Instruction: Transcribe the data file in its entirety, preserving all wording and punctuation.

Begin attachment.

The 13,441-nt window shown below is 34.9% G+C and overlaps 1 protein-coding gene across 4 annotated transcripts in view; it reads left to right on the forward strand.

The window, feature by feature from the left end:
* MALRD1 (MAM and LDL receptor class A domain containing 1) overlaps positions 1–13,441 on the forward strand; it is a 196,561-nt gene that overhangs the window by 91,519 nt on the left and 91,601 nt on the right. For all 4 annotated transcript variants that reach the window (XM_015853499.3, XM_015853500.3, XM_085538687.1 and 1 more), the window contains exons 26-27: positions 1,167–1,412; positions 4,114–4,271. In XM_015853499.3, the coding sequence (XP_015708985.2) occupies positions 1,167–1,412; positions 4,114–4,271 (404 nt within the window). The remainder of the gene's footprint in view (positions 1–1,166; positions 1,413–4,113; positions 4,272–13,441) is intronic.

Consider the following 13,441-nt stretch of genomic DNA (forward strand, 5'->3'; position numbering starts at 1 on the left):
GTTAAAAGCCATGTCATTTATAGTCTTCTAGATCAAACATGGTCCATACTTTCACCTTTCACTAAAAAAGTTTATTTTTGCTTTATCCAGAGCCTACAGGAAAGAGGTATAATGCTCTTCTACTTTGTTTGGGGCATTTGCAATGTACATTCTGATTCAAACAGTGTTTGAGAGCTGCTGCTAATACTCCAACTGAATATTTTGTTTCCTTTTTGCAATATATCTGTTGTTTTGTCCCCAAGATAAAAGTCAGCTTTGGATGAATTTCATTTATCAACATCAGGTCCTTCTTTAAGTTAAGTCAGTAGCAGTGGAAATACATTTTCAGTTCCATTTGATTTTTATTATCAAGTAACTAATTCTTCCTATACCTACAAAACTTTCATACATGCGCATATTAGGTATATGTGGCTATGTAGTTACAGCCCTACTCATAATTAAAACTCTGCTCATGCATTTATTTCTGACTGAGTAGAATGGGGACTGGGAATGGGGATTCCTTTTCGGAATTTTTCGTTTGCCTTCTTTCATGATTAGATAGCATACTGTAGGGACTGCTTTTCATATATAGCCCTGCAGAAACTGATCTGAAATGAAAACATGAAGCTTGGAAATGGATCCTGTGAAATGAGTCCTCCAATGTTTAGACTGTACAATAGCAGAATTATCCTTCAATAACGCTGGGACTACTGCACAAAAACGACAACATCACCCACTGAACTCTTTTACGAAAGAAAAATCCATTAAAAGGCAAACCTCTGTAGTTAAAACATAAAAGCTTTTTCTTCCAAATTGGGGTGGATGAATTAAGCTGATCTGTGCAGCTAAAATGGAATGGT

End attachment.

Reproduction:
The 13,441-nt window shown below is 34.9% G+C and overlaps 1 protein-coding gene across 4 annotated transcripts in view; it reads left to right on the forward strand.

The window, feature by feature from the left end:
* MALRD1 (MAM and LDL receptor class A domain containing 1) overlaps positions 1–13,441 on the forward strand; it is a 196,561-nt gene that overhangs the window by 91,519 nt on the left and 91,601 nt on the right. For all 4 annotated transcript variants that reach the window (XM_015853499.3, XM_015853500.3, XM_085538687.1 and 1 more), the window contains exons 26-27: positions 1,167–1,412; positions 4,114–4,271. In XM_015853499.3, the coding sequence (XP_015708985.2) occupies positions 1,167–1,412; positions 4,114–4,271 (404 nt within the window). The remainder of the gene's footprint in view (positions 1–1,166; positions 1,413–4,113; positions 4,272–13,441) is intronic.

Consider the following 13,441-nt stretch of genomic DNA (forward strand, 5'->3'; position numbering starts at 1 on the left):
GTTAAAAGCCATGTCATTTATAGTCTTCTAGATCAAACATGGTCCATACTTTCACCTTTCACTAAAAAAGTTTATTTTTGCTTTATCCAGAGCCTACAGGAAAGAGGTATAATGCTCTTCTACTTTGTTTGGGGCATTTGCAATGTACATTCTGATTCAAACAGTGTTTGAGAGCTGCTGCTAATACTCCAACTGAATATTTTGTTTCCTTTTTGCAATATATCTGTTGTTTTGTCCCCAAGATAAAAGTCAGCTTTGGATGAATTTCATTTATCAACATCAGGTCCTTCTTTAAGTTAAGTCAGTAGCAGTGGAAATACATTTTCAGTTCCATTTGATTTTTATTATCAAGTAACTAATTCTTCCTATACCTACAAAACTTTCATACATGCGCATATTAGGTATATGTGGCTATGTAGTTACAGCCCTACTCATAATTAAAACTCTGCTCATGCATTTATTTCTGACTGAGTAGAATGGGGACTGGGAATGGGGATTCCTTTTCGGAATTTTTCGTTTGCCTTCTTTCATGATTAGATAGCATACTGTAGGGACTGCTTTTCATATATAGCCCTGCAGAAACTGATCTGAAATGAAAACATGAAGCTTGGAAATGGATCCTGTGAAATGAGTCCTCCAATGTTTAGACTGTACAATAGCAGAATTATCCTTCAATAACGCTGGGACTACTGCACAAAAACGACAACATCACCCACTGAACTCTTTTACGAAAGAAAAATCCATTAAAAGGCAAACCTCTGTAGTTAAAACATAAAAGCTTTTTCTTCCAAATTGGGGTGGATGAATTAAGCTGATCTGTGCAGCTAAAATGGAATGGT